published Friday, January 7th, 2011, updated Jan. 7th, 2011 at 1:13 p.m.

Hamilton gets C's on school report card but graduation rate rises


by Kelli Gauthier

Hamilton County got C’s for the second year in a row in the state’s annual Report Card but county schools officials touted a 13 percent rise in graduation rates.

Hamilton County received Cs in academic achievement and three Ds and one B in student academic progress, according to a news release from the county schools. The graduation rate increased to 80.2%, and Ooltewah High School made AYP, so it comes off the High Priority List, the release stated.

The Tennessee Department of Education report gives detailed information on how school systems across the state performed on standardized tests.

The way the state calibrated test scores changed dramatically in 2009 as the Tennessee implemented higher standards this year. Academic Achievement grades are based on a bell curve for the last three years.

“As this is the first year where the higher standards are being measured, we were expecting this drop in the percentage of students who scored proficient and advanced,” said Superintendent Dr. Jim Scales. “However, we made amazing strides in increasing our graduation rate, decreasing suspensions and maintaining positive attendance, all major hurdles for the district in the past.”

Key results in the 2010 Report Card include:

• The District’s graduation rate jumped 13% to 80.2%.

• Students continued to demonstrate strong writing skills scoring 4.1 to 4.2 out of 6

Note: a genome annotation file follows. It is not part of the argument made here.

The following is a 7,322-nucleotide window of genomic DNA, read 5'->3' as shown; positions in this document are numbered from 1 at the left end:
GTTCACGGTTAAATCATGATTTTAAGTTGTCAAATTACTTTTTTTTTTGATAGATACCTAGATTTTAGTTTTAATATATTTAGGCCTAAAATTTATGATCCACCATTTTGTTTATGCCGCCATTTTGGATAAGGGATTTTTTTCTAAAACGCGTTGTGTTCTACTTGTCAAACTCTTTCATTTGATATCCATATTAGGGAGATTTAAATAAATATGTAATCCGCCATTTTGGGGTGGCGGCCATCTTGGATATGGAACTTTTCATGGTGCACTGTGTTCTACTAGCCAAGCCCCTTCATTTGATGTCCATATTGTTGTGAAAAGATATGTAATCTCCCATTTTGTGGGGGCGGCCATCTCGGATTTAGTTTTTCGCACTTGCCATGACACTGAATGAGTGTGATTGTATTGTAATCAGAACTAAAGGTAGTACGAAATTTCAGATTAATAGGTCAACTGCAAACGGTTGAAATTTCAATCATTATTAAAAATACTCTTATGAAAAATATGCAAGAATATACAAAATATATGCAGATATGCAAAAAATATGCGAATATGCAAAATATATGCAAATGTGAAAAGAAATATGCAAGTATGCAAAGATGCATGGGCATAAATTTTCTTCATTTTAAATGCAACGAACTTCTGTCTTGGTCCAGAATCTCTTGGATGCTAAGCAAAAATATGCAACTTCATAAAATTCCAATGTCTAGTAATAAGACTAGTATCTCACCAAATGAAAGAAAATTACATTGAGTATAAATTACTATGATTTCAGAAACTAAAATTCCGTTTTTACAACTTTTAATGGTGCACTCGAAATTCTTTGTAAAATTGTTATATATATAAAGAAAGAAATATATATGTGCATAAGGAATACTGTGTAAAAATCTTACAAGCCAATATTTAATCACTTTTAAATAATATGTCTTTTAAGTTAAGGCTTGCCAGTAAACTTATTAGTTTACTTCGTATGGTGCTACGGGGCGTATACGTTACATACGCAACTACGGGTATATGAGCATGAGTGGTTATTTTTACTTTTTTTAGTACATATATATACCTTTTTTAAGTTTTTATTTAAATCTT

• Dropout rate declined 30% from 19.1% to 13.5%.

• Academic Achievement scores for Grades 3-8 were all Cs (same as the state).

• ACT composite scores dipped to 18.6.

• The District K-8 attendance held steady at 94.9% with the high schools climbing to 92.2%.

• The percentage of 3-8 students scoring proficient and advanced in reading was 48%.

• The percentage of 3-8 students scoring proficient and advanced in math was 38%.

Still, Hamilton County is in “target” status under provisions of the No Child Left Behind Act, for failing to make Adequate Yearly Progress.

AYP, which typically is released in August, also was released today with the report card, which usually comes out in November.

See Saturday’s Times Free Press for complete coverage.

about Kelli Gauthier...

Kelli Gauthier covers K-12 education in Hamilton County for the Times Free Press. She started at the paper as an intern in 2006, crisscrossing the region writing feature stories from Pikeville, Tenn., to Lafayette, Ga. She also covered crime and courts before taking over the education beat in 2007. A native of Frederick, Md., Kelli came south to attend Southern Adventist University in Collegedale, where she earned a bachelor’s degree in print journalism. Before newspapers, ...

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Humphrey said...

they recalibrated the scoring this year.

January 7, 2011 at 1:56 p.m.
bapman1 said...

This year's report card reflects a big change in reporting; under the old reporting standards, Tennessee received an "F" in Truth in Advertising from the US Chamber, and the current stats are a fairer reflection of how students are doing. So that's a plus. Now that we have more accurate information, the question has to be - why are we performing so poorly, and what can we do to improve? And that's where we need to look at things like teacher preparation, effective instructional models, and value-added reporting. People can get a start on all three areas at www.education-consumers.org.>

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